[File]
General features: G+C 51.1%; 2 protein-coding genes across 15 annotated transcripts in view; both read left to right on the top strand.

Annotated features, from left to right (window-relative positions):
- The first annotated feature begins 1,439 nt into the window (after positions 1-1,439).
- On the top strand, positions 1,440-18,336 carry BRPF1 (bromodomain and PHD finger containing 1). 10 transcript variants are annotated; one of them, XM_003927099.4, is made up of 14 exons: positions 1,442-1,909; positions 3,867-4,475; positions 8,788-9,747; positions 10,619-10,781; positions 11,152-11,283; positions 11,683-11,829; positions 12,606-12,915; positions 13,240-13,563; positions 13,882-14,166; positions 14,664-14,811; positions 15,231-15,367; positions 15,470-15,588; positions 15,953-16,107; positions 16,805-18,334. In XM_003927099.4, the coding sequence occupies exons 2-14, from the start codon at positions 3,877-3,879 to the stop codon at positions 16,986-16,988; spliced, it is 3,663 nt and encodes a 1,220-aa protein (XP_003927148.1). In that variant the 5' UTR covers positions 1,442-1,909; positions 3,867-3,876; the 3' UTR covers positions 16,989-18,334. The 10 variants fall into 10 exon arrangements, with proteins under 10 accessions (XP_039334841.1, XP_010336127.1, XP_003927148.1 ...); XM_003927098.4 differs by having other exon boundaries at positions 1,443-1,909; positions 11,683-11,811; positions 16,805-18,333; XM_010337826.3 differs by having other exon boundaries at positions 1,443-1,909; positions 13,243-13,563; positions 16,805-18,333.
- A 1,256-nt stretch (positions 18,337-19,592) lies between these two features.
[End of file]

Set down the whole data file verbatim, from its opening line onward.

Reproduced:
General features: G+C 51.1%; 2 protein-coding genes across 15 annotated transcripts in view; both read left to right on the top strand.

Annotated features, from left to right (window-relative positions):
- The first annotated feature begins 1,439 nt into the window (after positions 1-1,439).
- On the top strand, positions 1,440-18,336 carry BRPF1 (bromodomain and PHD finger containing 1). 10 transcript variants are annotated; one of them, XM_003927099.4, is made up of 14 exons: positions 1,442-1,909; positions 3,867-4,475; positions 8,788-9,747; positions 10,619-10,781; positions 11,152-11,283; positions 11,683-11,829; positions 12,606-12,915; positions 13,240-13,563; positions 13,882-14,166; positions 14,664-14,811; positions 15,231-15,367; positions 15,470-15,588; positions 15,953-16,107; positions 16,805-18,334. In XM_003927099.4, the coding sequence occupies exons 2-14, from the start codon at positions 3,877-3,879 to the stop codon at positions 16,986-16,988; spliced, it is 3,663 nt and encodes a 1,220-aa protein (XP_003927148.1). In that variant the 5' UTR covers positions 1,442-1,909; positions 3,867-3,876; the 3' UTR covers positions 16,989-18,334. The 10 variants fall into 10 exon arrangements, with proteins under 10 accessions (XP_039334841.1, XP_010336127.1, XP_003927148.1 ...); XM_003927098.4 differs by having other exon boundaries at positions 1,443-1,909; positions 11,683-11,811; positions 16,805-18,333; XM_010337826.3 differs by having other exon boundaries at positions 1,443-1,909; positions 13,243-13,563; positions 16,805-18,333.
- A 1,256-nt stretch (positions 18,337-19,592) lies between these two features.